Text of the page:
I'm about a third into Claire Messud's The Emperor's Children. It's good so far, but I'm already able to predict some of what's likely to happen. I think I'm liking the small scenes more than the big story arc. The scene with Thwaite and the undergrad in the bar. The scene with Marina and her dad in the study. And, am I already sensing the off-center relation in "Bootie"? Must there always be the more-damaged-than-initially-appears character in a novel aspiring to a certain level of importance? I'd just like to state for the record the following: in real life, if you pay any attention, you can always spot such individuals right off. They don't fool you; they don't surprise you; they don't shock and awe you. Instead, they tend to elicit from one simply an "of course you do, dear," a sigh, maybe a raised eyebrow, and then a polite distance. Still, I'll keep in it till the end.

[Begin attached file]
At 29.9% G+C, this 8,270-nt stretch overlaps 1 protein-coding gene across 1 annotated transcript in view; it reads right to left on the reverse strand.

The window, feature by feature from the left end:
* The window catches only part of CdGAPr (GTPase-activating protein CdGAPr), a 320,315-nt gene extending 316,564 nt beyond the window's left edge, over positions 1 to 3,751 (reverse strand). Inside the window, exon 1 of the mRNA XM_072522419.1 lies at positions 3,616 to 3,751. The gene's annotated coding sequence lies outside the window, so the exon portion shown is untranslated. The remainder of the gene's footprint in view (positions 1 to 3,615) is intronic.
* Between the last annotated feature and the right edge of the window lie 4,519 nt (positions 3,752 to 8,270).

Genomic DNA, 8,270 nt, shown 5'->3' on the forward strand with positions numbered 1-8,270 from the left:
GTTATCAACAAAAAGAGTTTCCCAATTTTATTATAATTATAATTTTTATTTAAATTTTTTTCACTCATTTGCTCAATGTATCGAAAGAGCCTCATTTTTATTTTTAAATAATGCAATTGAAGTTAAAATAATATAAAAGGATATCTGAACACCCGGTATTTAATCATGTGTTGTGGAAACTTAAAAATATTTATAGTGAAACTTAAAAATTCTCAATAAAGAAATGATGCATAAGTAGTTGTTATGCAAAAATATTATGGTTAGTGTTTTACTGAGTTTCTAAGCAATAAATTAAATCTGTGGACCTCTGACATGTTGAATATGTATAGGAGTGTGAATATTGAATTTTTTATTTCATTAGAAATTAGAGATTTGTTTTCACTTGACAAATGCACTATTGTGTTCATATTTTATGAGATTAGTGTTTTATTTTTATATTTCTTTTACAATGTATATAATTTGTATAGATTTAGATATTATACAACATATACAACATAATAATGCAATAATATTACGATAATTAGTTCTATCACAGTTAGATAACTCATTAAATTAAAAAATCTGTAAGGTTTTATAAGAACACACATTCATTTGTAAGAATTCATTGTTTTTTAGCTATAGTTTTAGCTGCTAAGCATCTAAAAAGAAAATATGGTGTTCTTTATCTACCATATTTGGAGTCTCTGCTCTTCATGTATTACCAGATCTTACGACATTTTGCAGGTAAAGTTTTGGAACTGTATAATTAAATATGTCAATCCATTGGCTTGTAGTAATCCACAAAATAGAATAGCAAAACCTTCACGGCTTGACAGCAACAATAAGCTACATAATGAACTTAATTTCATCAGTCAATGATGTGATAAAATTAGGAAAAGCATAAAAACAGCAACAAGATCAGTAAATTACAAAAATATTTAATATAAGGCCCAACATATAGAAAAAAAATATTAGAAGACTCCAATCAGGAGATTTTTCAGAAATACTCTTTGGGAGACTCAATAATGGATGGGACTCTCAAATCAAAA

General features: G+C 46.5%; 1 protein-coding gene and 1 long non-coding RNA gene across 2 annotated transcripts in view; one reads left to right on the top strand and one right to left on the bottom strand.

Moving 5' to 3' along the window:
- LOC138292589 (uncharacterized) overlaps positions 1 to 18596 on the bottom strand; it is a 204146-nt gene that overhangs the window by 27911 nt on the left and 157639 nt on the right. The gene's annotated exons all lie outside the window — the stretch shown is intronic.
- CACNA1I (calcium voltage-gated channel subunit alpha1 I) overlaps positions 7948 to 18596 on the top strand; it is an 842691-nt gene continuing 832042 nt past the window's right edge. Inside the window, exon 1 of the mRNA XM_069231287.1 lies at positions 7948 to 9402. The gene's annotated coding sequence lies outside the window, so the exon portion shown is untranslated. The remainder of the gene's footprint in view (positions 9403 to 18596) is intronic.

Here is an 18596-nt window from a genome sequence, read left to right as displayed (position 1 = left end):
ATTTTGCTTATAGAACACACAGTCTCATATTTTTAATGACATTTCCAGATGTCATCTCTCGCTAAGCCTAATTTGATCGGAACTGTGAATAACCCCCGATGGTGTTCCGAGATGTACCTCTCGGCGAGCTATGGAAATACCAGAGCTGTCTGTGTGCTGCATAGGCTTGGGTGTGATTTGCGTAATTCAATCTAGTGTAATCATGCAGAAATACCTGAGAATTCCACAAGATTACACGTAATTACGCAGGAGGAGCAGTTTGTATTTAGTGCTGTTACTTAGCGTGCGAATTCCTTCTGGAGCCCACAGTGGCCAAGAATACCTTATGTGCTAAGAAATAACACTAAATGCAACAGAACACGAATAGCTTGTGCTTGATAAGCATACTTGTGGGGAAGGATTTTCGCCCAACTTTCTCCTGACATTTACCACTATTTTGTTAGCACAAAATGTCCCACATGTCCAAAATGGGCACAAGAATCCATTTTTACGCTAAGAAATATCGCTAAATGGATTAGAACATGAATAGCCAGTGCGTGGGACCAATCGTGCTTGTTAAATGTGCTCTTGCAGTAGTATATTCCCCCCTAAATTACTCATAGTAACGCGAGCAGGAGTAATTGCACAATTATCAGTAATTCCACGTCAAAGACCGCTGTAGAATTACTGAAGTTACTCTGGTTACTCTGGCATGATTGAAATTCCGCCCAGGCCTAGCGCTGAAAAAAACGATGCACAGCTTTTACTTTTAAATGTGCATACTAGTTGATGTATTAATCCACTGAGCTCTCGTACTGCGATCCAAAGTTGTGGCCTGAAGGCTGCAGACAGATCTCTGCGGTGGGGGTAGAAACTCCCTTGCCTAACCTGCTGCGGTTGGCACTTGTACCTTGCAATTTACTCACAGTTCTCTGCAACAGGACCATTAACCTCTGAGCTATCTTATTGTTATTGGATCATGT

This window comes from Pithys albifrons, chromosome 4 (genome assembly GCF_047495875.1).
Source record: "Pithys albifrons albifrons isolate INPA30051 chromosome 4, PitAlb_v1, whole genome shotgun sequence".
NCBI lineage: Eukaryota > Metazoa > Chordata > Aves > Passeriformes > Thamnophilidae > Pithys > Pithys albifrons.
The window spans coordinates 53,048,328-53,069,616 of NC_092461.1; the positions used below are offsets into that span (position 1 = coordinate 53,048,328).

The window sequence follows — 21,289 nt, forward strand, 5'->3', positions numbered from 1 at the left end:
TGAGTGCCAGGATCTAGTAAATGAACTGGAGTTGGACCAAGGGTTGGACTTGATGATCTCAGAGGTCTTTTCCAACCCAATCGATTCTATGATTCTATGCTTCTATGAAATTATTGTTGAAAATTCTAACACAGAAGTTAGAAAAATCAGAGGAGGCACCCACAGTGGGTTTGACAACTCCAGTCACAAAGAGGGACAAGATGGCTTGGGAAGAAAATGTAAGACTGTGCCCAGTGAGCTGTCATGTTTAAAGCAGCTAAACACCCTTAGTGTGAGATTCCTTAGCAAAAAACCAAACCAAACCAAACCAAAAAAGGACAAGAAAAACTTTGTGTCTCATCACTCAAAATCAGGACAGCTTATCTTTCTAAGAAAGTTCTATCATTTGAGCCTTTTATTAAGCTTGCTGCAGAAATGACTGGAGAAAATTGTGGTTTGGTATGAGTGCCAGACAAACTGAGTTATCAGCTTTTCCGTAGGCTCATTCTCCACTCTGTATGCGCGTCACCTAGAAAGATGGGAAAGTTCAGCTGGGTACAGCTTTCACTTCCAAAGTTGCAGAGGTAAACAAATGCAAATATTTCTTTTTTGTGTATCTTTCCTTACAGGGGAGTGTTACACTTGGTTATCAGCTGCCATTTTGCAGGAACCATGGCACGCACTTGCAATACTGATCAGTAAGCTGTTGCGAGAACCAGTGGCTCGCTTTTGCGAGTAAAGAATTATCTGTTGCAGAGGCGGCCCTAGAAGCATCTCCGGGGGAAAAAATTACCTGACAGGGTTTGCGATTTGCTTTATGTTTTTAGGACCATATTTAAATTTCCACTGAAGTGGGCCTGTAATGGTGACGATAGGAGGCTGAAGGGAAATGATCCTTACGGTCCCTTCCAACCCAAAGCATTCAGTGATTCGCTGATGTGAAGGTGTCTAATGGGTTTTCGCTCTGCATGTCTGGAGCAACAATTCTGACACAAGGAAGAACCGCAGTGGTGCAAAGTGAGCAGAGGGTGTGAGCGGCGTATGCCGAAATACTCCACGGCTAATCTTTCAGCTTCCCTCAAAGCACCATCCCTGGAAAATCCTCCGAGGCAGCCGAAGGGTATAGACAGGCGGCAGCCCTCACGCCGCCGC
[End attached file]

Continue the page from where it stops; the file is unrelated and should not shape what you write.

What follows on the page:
In some real kid stuff news . . . being hypervigilant, academically-intense, overindulgent parents, we now subscribe to One More Story, which is a supercool online library for children with a neato "I Can Read" function. Given all that it offers, it's also somewhat of a bargain. If you have preschool kids and $40 burning a hole in your Vera Bradley, I encourage you to check it out.
And, we've discovered Jack Prelutsky and his scranimals (e.g., the radishark, the potatoad, etc.). What a clever guy! We now spend some dinners trying to create our own involving the foods on the table. Our best so far . . . the carrottweiler. He's also collaborated with some beautiful illustrators on these books, including the incomparable Peter Sis.